"I actually expected actual companies that want to hire," Narine said before she lined up at the Verizon Wireless table for a chance at three sales jobs.

One of two debt collection exhibitors, Tyler & Morgan Inc., specializes in persuading people to pay their credit card, personal loan and auto loan debt.

"We have 20 collectors and can fit at least 77 more people at our place on Hillsborough Avenue," manager Aurora Rivera said.

Rivera shook so many hands she had a quart-sized bottle of goopy yellow hand sanitizer at the ready.

Times staff writer James Thorner contributed to this report. Jeff Harrington can be reached at or (727) 893-8242

By the numbers

The jobless rate in the Tampa Bay area has increased since December 2008.



up from 10.8 percent



up from 9.9 percent



up from 9.3 percent



up from 8.2 percent



up from 7.9 percent

Tampa Bay


up from 8.4 percent

Unemployment Rates (in percent)

JAN 2009 DEC 2008 JAN 2008

Pinellas County 9.5 8.2 5.1

Hillsborough County 9.1 7.9 5.0

Pasco County 10.8 9.3 6.1

Hernando County 12.4 10.8 7.3

Citrus County 11.4 9.9 6.8

TAMPA BAY AREA 9.7 8.4 5.3

FLORIDA 8.6 7.6 5.0

FEB 2009 JAN 2009

U.S. 8.1 7.6

Sources: U.S. Bureau of Labor Statistics; Florida Agency for Workforce Innovation. U.S. and Florida figures are seasonally adjusted; county and metro area data are not.

fast facts

Search jobs online

In addition to job fairs, the state is steering job seekers to its online job bank — — and nearly 90 one-stop career centers across the state, listed at

A closer look at employment data reveals: It's worse than we thought 03/06/09 [Last modified: Friday, March 27, 2009 12:27pm]
Photo reprints | Article reprints

© 2017 Tampa Bay Times


Join the discussion: Click to view comments, add yours

  1. Pinellas construction licensing board needs to be fixed. But how?

    Local Government

    LARGO –– Everyone agrees that the Pinellas County Construction Licensing Board needs to be reformed. But no one agrees on how to do it.

    Rodney Fischer, former executive director of the Pinellas County Construction Licensing Board Rodney, at a February meeting. His management of the agency was criticized by an inspector general's report. [SCOTT KEELER   |   Times]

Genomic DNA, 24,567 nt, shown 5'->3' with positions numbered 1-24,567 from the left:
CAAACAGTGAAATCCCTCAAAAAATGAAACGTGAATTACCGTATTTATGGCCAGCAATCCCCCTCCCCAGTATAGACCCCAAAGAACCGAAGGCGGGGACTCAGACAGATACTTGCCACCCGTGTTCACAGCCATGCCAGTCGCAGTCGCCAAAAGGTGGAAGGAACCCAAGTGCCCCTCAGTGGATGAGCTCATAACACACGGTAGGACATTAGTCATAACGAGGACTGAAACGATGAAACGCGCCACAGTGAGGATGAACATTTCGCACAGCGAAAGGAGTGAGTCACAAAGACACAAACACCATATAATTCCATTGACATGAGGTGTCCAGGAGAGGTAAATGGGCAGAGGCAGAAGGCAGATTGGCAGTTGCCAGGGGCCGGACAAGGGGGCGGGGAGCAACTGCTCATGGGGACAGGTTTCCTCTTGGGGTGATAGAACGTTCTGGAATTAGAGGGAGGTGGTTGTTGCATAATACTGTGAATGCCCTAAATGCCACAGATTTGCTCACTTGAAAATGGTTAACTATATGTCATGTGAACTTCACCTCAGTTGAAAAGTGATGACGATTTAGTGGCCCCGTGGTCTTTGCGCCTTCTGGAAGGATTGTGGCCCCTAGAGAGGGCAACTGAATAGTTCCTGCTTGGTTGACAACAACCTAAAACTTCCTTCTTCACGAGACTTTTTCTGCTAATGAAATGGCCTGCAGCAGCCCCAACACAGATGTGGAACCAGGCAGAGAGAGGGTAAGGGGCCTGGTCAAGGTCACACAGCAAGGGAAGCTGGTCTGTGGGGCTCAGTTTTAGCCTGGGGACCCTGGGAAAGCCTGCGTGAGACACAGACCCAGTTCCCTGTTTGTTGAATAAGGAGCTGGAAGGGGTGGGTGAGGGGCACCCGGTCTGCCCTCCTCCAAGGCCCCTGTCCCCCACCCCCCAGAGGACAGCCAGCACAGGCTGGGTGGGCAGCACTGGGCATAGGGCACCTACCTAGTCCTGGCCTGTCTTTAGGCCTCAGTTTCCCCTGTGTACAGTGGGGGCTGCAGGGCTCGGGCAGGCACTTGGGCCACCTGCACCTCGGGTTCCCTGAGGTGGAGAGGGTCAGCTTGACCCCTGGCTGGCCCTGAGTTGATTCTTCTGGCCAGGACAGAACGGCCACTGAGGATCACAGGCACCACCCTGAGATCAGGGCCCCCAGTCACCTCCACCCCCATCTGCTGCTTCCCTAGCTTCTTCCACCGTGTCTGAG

2. New owners take over downtown St. Petersburg's Hofbräuhaus


    ST. PETERSBURG — The downtown German beer-hall Hofbräuhaus St. Petersburg has been bought by a partnership led by former Checkers Drive-In Restaurants president Keith Sirois.

    The Hofbrauhaus, St. Petersburg, located in the former historic Tramor Cafeteria, St. Petersburg, is under new ownership.

  3. Boho Hunter will target fashions in Hyde Park


    Boho Hunter, a boutique based in Miami's Wynwood District, will expand into Tampa with its very first franchise.

    Palma Canaria bags will be among the featured items at Boho Hunter when it opens in October. Photo courtesy of Boho Hunter.
  4. Gallery now bringing useful art to Hyde Park customers


    HYDE PARK — In 1998, Mike and Sue Shapiro opened a gallery in St. Petersburg along Central Ave., with a majority of the space dedicated to Sue's clay studio.

     As Sue Shapiro continued to work on her pottery in St. Petersburg, her retail space grew and her studio shrunk. Now Shapiro's is bringing wares like these to Hyde Park Village. Photo courtesy of Shapiro's.
  5. Appointments at Raymond James Bank and Saint Leo University highlight this week's Tampa Bay business Movers & Shakers



    Raymond James Bank has hired Grace Jackson to serve as executive vice president and chief operating officer. Jackson will oversee all of Raymond James Bank's operational business elements, risk management and strategic planning functions. Kackson joins Raymond James Bank after senior …

    Raymond James Bank has hired Grace Jackson to serve as executive vice president and chief operating officer. [Company handout]